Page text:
Visiting the Battleship Missouri at Pearl Harbor

Battleship Missouri High on the list of many visitors to Honolulu, Hawaii is the chance to visit the USS Missouri, the last of the great American battleships – which is permanently anchored as an attraction at Pearl Harbor as part of the Valor in the Pacific National Monument.

The ‘Mighty Mo’  was the last American battleship commissioned (1944) and the last of the great ships to be decommissioned (1992). The ship still serves, but now it is as a monument to those who have served on American Navy ships.

To get to the Missouri, you will first need to go to the Pearl Harbor Visitor Center where you can purchase a ticket if you haven’t already bought one online. The entire complex contains the Missouri,  USS Arizona Memorial, the USS Bowfin, and the Pacific Aviation Museum. From the visitor center you will take a military operated bus to Ford Island.

Don’t be surprised by the size of the ship. It is huge! At more than 18 stories tall from top to bottom and over three football fields long, be ready to climb lots of stairs and do lots of walking- there are elevators available for those who are mobility challenged.

Battleship Missouri

The ship is kept in a state of what seems perpetual readiness and the smell of diesel fuel and paint is strong wherever you go. The passageways, galleys, and chambers on the ship feel ghostly alive with the sounds of the crew that no longer serves on board, recorded in the past and piped in on speakers in the present. Most of the ship feels as if you have arrived just as the crew is taking a break and has gone elsewhere – it’s eerie to look into the empty medical offices, machine shops, galleys, berths, mess halls, and quarters and not find a soul there (except for other tourists)

The Missouri is most famous as the site where the formal Japanese surrender happened. That and the site where  Japanese kamikaze pilot smashed into the ship are both memorialized. The kamikaze display below decks, where the faces and final letters of the young men who committed suicide by smashing their planes into American ships is perhaps the most disturbing of the many museum displays on board the ship. It’s important to remember the high cost of war while you visit this huge machine of death – World War II killed an estimated 88 million people of which as many as 55 million were children, women, senior citizens and other civilians and non-combatents.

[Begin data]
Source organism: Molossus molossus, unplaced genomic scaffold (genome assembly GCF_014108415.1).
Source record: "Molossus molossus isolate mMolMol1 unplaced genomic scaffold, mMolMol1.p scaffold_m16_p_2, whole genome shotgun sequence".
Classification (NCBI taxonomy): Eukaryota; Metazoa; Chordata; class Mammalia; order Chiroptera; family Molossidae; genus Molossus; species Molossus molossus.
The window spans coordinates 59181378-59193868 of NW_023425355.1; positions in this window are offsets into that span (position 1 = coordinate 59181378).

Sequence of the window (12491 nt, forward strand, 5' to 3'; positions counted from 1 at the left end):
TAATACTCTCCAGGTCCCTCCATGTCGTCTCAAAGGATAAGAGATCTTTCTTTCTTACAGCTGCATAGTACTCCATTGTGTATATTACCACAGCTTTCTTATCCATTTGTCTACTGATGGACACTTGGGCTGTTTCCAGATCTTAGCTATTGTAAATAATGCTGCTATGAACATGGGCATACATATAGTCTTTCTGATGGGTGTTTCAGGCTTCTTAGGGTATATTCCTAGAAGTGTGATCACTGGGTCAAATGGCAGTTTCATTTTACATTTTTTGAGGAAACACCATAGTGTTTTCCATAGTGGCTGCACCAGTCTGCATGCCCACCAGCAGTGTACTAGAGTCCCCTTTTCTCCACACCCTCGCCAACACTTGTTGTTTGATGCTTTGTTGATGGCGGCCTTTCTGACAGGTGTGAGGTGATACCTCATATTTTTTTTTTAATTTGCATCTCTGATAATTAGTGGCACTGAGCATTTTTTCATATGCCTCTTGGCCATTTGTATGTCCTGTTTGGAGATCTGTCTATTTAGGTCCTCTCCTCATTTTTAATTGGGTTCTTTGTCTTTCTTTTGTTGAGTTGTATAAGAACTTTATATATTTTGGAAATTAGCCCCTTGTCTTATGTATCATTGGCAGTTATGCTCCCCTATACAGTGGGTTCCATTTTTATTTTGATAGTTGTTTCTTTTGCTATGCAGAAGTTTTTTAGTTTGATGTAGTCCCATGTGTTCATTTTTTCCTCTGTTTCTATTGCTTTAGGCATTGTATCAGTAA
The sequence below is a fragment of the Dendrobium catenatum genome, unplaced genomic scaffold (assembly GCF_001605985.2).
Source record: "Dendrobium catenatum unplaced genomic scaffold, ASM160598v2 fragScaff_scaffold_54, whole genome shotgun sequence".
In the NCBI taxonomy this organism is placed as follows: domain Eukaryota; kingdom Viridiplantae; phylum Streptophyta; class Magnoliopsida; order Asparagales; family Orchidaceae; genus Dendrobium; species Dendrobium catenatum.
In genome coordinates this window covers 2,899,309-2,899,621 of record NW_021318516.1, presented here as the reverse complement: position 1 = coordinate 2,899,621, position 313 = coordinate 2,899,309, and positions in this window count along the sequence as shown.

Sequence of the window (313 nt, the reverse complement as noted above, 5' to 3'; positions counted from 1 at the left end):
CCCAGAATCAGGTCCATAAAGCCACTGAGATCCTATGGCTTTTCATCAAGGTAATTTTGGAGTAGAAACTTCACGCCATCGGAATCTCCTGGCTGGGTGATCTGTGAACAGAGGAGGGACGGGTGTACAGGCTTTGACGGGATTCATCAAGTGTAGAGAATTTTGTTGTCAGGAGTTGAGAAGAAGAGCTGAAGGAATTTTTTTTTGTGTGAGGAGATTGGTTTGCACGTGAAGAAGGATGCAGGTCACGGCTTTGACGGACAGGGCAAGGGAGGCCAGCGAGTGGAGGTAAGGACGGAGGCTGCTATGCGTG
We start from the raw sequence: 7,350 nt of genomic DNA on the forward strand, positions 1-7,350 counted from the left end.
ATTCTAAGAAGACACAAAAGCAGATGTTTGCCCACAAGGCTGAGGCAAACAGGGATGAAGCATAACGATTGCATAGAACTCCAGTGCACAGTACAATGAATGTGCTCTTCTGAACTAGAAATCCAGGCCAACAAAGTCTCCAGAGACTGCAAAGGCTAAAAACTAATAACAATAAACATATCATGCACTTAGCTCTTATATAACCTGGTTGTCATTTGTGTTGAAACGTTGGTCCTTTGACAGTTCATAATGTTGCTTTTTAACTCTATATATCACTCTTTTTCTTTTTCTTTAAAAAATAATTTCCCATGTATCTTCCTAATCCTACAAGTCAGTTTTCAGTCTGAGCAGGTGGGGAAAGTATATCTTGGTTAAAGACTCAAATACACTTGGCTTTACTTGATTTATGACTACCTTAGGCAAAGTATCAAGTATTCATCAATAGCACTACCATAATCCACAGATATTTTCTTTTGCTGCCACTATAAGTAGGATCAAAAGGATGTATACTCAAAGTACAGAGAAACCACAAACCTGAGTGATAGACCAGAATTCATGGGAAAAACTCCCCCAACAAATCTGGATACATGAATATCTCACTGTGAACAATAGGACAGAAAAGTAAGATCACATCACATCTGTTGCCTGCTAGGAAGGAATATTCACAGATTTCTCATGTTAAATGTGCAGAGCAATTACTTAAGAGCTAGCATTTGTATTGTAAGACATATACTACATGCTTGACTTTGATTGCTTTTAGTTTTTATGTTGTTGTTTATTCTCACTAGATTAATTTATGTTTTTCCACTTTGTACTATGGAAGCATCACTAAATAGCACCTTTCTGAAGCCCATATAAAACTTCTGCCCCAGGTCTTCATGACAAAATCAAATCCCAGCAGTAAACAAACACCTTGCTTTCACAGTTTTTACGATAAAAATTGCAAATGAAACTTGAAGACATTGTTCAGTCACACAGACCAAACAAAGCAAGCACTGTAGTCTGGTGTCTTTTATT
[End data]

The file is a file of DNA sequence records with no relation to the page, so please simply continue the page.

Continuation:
Battleship Missouri

Battleship Missouri

If you are not a patriotic American or a true fan of war machines or history, the first part of the tour can be a bit rough. You are required to take a docent guided tour where patriotism and gushing anthropomorphic descriptions of the ship are shared from a well memorized script. This portion can run from 30 minutes to an hour depending on the tour you book and your guide’s enthusiasm The guides always refer to the big ship as ‘her’ or ‘she’. After the guided portion, you can wander through the ship at your leisure – watch your head and don’t trip as you crouch through the hatchways.

There are two tours available – the standard guided tour (Mighty Mo) – which shows you the main decks and the nearly three times as long ‘Heart of the Missouri’ which takes you to below decks and through some of the museums and displays.

 

Battleship Missouri

As with most attractions in Hawaii, Kamaʻāina and military members with photo I.D. get discounted prices. Visitors cannot bring purses, backpacks or bags into the entire complex. There is bag storage available or just leave it behind.